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Wednesday, May 18, 2022

Night Of The Four Moons / Voice Of The Whale - George Crumb


Voice Of The Whale

Modern American Music Series
First Recording
George Crumb
Produced by Jay David Saks
Engineering: Edward T. Graham, Raymond Moore & Arthur Kendy
Cover Design: Katherine Polladini
Cover Illustration: Don Ivan Punchatz
Columbia M 32739

Voice Of The Whale (Vox Balaenae)
For Three Masked Players
Aeolian Chamber Players
Erich Graf, Flute
Walter Ponce, Piano
Jerry Grossman, Cello and Antique Cymbals
   Vocalise (...for the beginning of time)
      Archeozoic (Var. I)
      Proterozonic (Var. II)
      Palenzoic (Var. III)
      Mesozoic (Var. IV)
      Cenozois (Var. V)
Recorded under the supervision of the composer

Night Of The Four Moons
(Based on fragments from Federico Garcia Lorca)
Jan DeGaetoni, Mezzo-Soprano
Aeolian Chamber Players
Lewis Kaplan, Piano
Erich Graf, Alto Flute and Piccolo
Paul Tobias, Cello 
with Raymond DesRoches, Percussion
I – La Luna esta muerta, muerta... (The Moon Is Dead, Dead...)
II – Cuando sale la luna... (When The Moon Rises...)
III – Otro Adan oscuro esta sonando... (Another Obscure Adam Dreams...)
IV – Huje luna, luna, luna!... (Run Away Moon, Moon, Moon...)
Recorded under the supervision of the composer

From the back cover: Notes by the Composer

Voice Of The Whale (Vox Balaenae), composed in 1971 for the  New York Camerata, is scored for flute, cello, and piano (all amplified in concert performance). The work was inspired by the singing of the humpback whale, a tape recording of which I had heard two or three years perviously. Each of the three performers is required to wear a black half-mask (or visor-mask). The mask, by effacing the sense of human projection, are intended to represent, symbolically, the powerful impersonal forces of nature (i.e. nature dehumanized). I have also suggested that the work be performed under a deep-blue stage lighting.

The form of Voice Of The Whale is a simple three-part design, consisting of a prologue, a set of variations named after the geological eras, and an epilogue.

Night Of The Four Moons, commissioned by the Philadelphia Chamber Players, was composed in 1969 during the Apollo 11 flight (July 16 - 24). The work is scored for alto (or mezzo-soprano), alto flute (doubling piccolo), mango, electric cello, and percussion. The percussion includes Tibetan prayer stones, Japanese Kabuki blocks, alto African thumb piano (mbira), and Chinese temple gong in addition to the more usual vibraphone, crotales, tambourine, bongo drums, suspended cymbal and tam-tam. The singer is also required to play finger cymbals, castanets, glockenspiel and tam-tam.

I suppose that Night Of The Moons is really an "occasional" work, since its inception was an artistic response to an external event. The text – extracts drawn from the poems of Frederico Garcia Lorca – symbolize my own rather ambivalent feelings vis-a-vis Apollo 11. The texts of the third and fourth songs seemed strikingly prophetic!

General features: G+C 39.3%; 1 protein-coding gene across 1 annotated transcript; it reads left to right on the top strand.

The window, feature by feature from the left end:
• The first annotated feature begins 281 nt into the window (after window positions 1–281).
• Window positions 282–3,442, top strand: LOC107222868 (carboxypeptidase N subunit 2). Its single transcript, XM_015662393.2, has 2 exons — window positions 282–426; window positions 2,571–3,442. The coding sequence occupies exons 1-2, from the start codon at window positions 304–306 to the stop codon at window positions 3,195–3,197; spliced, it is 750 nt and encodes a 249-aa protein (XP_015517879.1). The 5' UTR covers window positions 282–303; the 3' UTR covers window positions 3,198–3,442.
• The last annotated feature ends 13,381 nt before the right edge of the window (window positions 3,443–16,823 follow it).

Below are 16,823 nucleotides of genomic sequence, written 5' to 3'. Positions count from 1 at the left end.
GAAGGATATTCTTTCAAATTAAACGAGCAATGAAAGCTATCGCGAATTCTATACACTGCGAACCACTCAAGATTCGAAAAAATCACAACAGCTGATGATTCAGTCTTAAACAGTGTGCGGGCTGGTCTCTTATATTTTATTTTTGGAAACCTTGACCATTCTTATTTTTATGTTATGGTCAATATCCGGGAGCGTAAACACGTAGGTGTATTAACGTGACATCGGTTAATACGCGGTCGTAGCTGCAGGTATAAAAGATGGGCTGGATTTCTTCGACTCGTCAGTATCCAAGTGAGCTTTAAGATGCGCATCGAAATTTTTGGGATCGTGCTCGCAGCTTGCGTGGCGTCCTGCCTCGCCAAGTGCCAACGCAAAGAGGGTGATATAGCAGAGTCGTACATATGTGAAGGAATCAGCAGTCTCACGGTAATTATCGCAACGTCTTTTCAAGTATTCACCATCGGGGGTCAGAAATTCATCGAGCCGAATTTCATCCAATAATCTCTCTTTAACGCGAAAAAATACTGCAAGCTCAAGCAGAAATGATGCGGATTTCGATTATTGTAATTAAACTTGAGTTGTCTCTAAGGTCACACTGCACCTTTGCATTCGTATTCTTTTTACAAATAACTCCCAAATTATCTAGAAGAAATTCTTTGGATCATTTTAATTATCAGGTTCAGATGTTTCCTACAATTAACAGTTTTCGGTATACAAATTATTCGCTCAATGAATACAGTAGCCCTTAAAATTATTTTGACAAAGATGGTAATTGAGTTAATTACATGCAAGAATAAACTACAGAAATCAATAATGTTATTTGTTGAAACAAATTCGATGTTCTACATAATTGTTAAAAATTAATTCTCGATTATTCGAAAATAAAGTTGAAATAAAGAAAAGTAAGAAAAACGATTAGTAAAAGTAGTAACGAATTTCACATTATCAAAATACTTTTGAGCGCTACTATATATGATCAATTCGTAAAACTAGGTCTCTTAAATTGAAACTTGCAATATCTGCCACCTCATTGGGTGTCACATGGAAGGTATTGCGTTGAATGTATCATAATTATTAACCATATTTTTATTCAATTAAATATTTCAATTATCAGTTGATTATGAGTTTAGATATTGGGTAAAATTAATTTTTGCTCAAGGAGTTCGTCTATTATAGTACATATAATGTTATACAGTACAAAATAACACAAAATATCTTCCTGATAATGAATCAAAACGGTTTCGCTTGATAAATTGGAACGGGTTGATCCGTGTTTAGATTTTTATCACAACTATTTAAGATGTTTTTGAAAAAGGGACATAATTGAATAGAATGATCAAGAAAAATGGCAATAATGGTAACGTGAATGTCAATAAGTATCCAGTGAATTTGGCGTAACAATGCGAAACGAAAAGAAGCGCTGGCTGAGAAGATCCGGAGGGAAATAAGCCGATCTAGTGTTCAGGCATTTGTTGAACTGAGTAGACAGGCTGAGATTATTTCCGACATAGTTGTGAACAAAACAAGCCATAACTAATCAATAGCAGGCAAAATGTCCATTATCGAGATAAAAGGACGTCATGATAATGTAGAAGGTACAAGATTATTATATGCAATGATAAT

Also from the back cover: George Crumb was born in Charleston, West Virginia, in 1929. Mr. Crumb's Echoes Of Time and The River: Four Processionals For Orchestra, Premiered by the Chicago Symphony, was awarded the 1968 Pulitzer Prize in Music. In 1971, his Ancient Voices Of Children received both the international Rostrum of Composers Award (UNESCO), Paris and the Koussevitzky International Recording Award. Mr. Crumb's most recent compositions include Lux Aeterna for soprano and instruments (1971) and Makrokosmos, Volumes I and II (24 Fantasy-Pieces after the Zodiac) for amplified piano (1972-73). Mr. Crumb currently teaches composition at the University of Pennsylvania.

The Aeolian Chamber Players was founded in the Spring of 1961 by Director Lewis Kaplan from the purpose of presenting unusual works with a variety of timbre and musical thought. Performing in various combinations of their instruments, the group offers a vast and varied repertory ranging from the Baroque through music of the avant grade.

Since 1962, the Aeolian Chamber Players have toured extensively throughout the United States, Canada and Europe. Among their appearances have been concerts in New York City, Boston, Philadelphia, Baltimore, Chicago, Seattle, Vancouver, Ottawa, London, Amsterdam and Hamburg, and at the three of the major music centers in the United States – the Juilliard School, the New England Conservatory and the Oberlin Conservatory. In addition to their frequent concert tours, the Aeolians have appeared on a number of programs for N.E.T Television. Each summer since 1964 the Aeolian Chamber Players have been in residence at Bowdoin College.

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